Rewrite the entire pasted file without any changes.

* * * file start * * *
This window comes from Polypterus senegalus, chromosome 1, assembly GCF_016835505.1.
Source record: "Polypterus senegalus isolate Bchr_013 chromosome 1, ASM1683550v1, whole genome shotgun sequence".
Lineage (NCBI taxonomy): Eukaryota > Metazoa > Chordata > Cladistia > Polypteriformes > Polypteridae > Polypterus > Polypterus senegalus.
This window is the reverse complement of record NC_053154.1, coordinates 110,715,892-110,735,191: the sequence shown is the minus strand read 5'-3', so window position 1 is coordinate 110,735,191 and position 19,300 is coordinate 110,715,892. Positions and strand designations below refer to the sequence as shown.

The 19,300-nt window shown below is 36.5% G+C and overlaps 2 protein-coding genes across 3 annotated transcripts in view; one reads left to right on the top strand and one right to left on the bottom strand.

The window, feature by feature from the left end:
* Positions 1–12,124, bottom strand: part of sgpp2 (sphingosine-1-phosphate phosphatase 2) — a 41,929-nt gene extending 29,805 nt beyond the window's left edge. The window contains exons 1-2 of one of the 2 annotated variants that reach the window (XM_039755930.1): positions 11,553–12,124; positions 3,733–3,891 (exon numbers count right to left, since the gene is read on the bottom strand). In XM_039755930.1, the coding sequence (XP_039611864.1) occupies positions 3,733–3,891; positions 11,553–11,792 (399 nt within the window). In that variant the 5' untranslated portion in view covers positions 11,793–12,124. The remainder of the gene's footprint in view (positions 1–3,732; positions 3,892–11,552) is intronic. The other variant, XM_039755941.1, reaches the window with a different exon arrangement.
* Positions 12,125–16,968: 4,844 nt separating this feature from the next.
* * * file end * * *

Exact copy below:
This window comes from Polypterus senegalus, chromosome 1, assembly GCF_016835505.1.
Source record: "Polypterus senegalus isolate Bchr_013 chromosome 1, ASM1683550v1, whole genome shotgun sequence".
Lineage (NCBI taxonomy): Eukaryota > Metazoa > Chordata > Cladistia > Polypteriformes > Polypteridae > Polypterus > Polypterus senegalus.
This window is the reverse complement of record NC_053154.1, coordinates 110,715,892-110,735,191: the sequence shown is the minus strand read 5'-3', so window position 1 is coordinate 110,735,191 and position 19,300 is coordinate 110,715,892. Positions and strand designations below refer to the sequence as shown.

The 19,300-nt window shown below is 36.5% G+C and overlaps 2 protein-coding genes across 3 annotated transcripts in view; one reads left to right on the top strand and one right to left on the bottom strand.

The window, feature by feature from the left end:
* Positions 1–12,124, bottom strand: part of sgpp2 (sphingosine-1-phosphate phosphatase 2) — a 41,929-nt gene extending 29,805 nt beyond the window's left edge. The window contains exons 1-2 of one of the 2 annotated variants that reach the window (XM_039755930.1): positions 11,553–12,124; positions 3,733–3,891 (exon numbers count right to left, since the gene is read on the bottom strand). In XM_039755930.1, the coding sequence (XP_039611864.1) occupies positions 3,733–3,891; positions 11,553–11,792 (399 nt within the window). In that variant the 5' untranslated portion in view covers positions 11,793–12,124. The remainder of the gene's footprint in view (positions 1–3,732; positions 3,892–11,552) is intronic. The other variant, XM_039755941.1, reaches the window with a different exon arrangement.
* Positions 12,125–16,968: 4,844 nt separating this feature from the next.